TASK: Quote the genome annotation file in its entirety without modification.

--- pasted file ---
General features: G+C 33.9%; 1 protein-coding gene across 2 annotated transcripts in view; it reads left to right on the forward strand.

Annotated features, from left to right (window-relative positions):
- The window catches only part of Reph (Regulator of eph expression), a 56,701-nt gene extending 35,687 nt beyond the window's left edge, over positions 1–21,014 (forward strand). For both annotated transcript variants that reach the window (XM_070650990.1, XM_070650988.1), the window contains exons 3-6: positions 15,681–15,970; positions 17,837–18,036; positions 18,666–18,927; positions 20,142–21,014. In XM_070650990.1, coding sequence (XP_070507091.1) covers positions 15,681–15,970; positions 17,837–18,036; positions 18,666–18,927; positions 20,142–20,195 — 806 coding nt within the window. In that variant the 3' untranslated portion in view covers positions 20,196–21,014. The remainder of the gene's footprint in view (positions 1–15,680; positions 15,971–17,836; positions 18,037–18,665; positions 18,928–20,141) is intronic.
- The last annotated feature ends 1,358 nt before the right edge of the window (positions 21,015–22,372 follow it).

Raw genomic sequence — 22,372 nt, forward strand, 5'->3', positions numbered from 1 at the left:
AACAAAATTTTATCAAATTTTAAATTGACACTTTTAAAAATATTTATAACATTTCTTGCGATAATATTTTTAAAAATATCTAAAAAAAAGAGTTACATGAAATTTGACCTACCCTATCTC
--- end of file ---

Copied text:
General features: G+C 33.9%; 1 protein-coding gene across 2 annotated transcripts in view; it reads left to right on the forward strand.

Annotated features, from left to right (window-relative positions):
- The window catches only part of Reph (Regulator of eph expression), a 56,701-nt gene extending 35,687 nt beyond the window's left edge, over positions 1–21,014 (forward strand). For both annotated transcript variants that reach the window (XM_070650990.1, XM_070650988.1), the window contains exons 3-6: positions 15,681–15,970; positions 17,837–18,036; positions 18,666–18,927; positions 20,142–21,014. In XM_070650990.1, coding sequence (XP_070507091.1) covers positions 15,681–15,970; positions 17,837–18,036; positions 18,666–18,927; positions 20,142–20,195 — 806 coding nt within the window. In that variant the 3' untranslated portion in view covers positions 20,196–21,014. The remainder of the gene's footprint in view (positions 1–15,680; positions 15,971–17,836; positions 18,037–18,665; positions 18,928–20,141) is intronic.
- The last annotated feature ends 1,358 nt before the right edge of the window (positions 21,015–22,372 follow it).

Raw genomic sequence — 22,372 nt, forward strand, 5'->3', positions numbered from 1 at the left:
AACAAAATTTTATCAAATTTTAAATTGACACTTTTAAAAATATTTATAACATTTCTTGCGATAATATTTTTAAAAATATCTAAAAAAAAGAGTTACATGAAATTTGACCTACCCTATCTC